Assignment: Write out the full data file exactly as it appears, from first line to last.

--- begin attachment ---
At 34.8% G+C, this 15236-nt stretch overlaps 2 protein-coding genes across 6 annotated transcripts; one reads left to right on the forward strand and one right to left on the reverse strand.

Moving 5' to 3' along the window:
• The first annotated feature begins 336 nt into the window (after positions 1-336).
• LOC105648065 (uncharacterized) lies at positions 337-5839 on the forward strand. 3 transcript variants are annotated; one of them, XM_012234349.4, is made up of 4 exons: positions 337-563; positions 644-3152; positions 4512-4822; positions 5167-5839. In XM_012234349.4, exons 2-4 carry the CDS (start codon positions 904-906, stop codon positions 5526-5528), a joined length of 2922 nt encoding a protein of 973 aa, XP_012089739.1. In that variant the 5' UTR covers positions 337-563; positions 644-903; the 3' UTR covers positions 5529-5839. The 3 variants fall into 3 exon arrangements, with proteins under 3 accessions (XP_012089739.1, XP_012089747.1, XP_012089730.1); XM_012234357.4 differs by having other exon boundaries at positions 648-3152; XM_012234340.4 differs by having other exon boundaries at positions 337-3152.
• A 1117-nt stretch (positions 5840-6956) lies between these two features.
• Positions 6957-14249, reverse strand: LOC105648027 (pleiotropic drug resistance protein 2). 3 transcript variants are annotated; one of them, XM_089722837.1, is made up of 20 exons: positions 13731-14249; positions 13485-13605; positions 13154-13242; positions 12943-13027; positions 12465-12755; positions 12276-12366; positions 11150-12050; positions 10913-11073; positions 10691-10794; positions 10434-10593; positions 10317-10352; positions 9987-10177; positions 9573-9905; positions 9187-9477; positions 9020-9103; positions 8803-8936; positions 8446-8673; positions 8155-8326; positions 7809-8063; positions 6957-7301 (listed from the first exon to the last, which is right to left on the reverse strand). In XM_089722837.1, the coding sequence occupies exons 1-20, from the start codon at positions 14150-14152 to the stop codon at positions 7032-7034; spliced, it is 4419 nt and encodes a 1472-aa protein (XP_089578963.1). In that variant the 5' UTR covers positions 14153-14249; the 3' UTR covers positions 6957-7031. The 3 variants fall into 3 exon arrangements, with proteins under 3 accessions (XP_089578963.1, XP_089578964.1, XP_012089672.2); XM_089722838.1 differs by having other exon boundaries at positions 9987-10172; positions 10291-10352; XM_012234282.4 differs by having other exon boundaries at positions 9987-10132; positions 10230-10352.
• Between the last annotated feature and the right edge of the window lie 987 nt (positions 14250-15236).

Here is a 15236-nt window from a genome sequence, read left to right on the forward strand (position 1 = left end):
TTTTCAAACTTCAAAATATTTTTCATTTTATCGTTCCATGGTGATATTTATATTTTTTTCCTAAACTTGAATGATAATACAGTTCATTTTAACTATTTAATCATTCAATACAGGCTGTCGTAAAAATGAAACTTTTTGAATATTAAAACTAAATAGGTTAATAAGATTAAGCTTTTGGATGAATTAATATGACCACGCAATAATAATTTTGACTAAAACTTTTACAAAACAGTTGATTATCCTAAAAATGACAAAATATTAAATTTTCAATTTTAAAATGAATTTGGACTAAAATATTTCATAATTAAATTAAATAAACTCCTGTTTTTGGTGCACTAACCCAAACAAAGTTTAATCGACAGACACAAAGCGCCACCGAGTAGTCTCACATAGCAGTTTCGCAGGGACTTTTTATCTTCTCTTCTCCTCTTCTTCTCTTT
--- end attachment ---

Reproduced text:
At 34.8% G+C, this 15236-nt stretch overlaps 2 protein-coding genes across 6 annotated transcripts; one reads left to right on the forward strand and one right to left on the reverse strand.

Moving 5' to 3' along the window:
• The first annotated feature begins 336 nt into the window (after positions 1-336).
• LOC105648065 (uncharacterized) lies at positions 337-5839 on the forward strand. 3 transcript variants are annotated; one of them, XM_012234349.4, is made up of 4 exons: positions 337-563; positions 644-3152; positions 4512-4822; positions 5167-5839. In XM_012234349.4, exons 2-4 carry the CDS (start codon positions 904-906, stop codon positions 5526-5528), a joined length of 2922 nt encoding a protein of 973 aa, XP_012089739.1. In that variant the 5' UTR covers positions 337-563; positions 644-903; the 3' UTR covers positions 5529-5839. The 3 variants fall into 3 exon arrangements, with proteins under 3 accessions (XP_012089739.1, XP_012089747.1, XP_012089730.1); XM_012234357.4 differs by having other exon boundaries at positions 648-3152; XM_012234340.4 differs by having other exon boundaries at positions 337-3152.
• A 1117-nt stretch (positions 5840-6956) lies between these two features.
• Positions 6957-14249, reverse strand: LOC105648027 (pleiotropic drug resistance protein 2). 3 transcript variants are annotated; one of them, XM_089722837.1, is made up of 20 exons: positions 13731-14249; positions 13485-13605; positions 13154-13242; positions 12943-13027; positions 12465-12755; positions 12276-12366; positions 11150-12050; positions 10913-11073; positions 10691-10794; positions 10434-10593; positions 10317-10352; positions 9987-10177; positions 9573-9905; positions 9187-9477; positions 9020-9103; positions 8803-8936; positions 8446-8673; positions 8155-8326; positions 7809-8063; positions 6957-7301 (listed from the first exon to the last, which is right to left on the reverse strand). In XM_089722837.1, the coding sequence occupies exons 1-20, from the start codon at positions 14150-14152 to the stop codon at positions 7032-7034; spliced, it is 4419 nt and encodes a 1472-aa protein (XP_089578963.1). In that variant the 5' UTR covers positions 14153-14249; the 3' UTR covers positions 6957-7031. The 3 variants fall into 3 exon arrangements, with proteins under 3 accessions (XP_089578963.1, XP_089578964.1, XP_012089672.2); XM_089722838.1 differs by having other exon boundaries at positions 9987-10172; positions 10291-10352; XM_012234282.4 differs by having other exon boundaries at positions 9987-10132; positions 10230-10352.
• Between the last annotated feature and the right edge of the window lie 987 nt (positions 14250-15236).

Here is a 15236-nt window from a genome sequence, read left to right on the forward strand (position 1 = left end):
TTTTCAAACTTCAAAATATTTTTCATTTTATCGTTCCATGGTGATATTTATATTTTTTTCCTAAACTTGAATGATAATACAGTTCATTTTAACTATTTAATCATTCAATACAGGCTGTCGTAAAAATGAAACTTTTTGAATATTAAAACTAAATAGGTTAATAAGATTAAGCTTTTGGATGAATTAATATGACCACGCAATAATAATTTTGACTAAAACTTTTACAAAACAGTTGATTATCCTAAAAATGACAAAATATTAAATTTTCAATTTTAAAATGAATTTGGACTAAAATATTTCATAATTAAATTAAATAAACTCCTGTTTTTGGTGCACTAACCCAAACAAAGTTTAATCGACAGACACAAAGCGCCACCGAGTAGTCTCACATAGCAGTTTCGCAGGGACTTTTTATCTTCTCTTCTCCTCTTCTTCTCTTT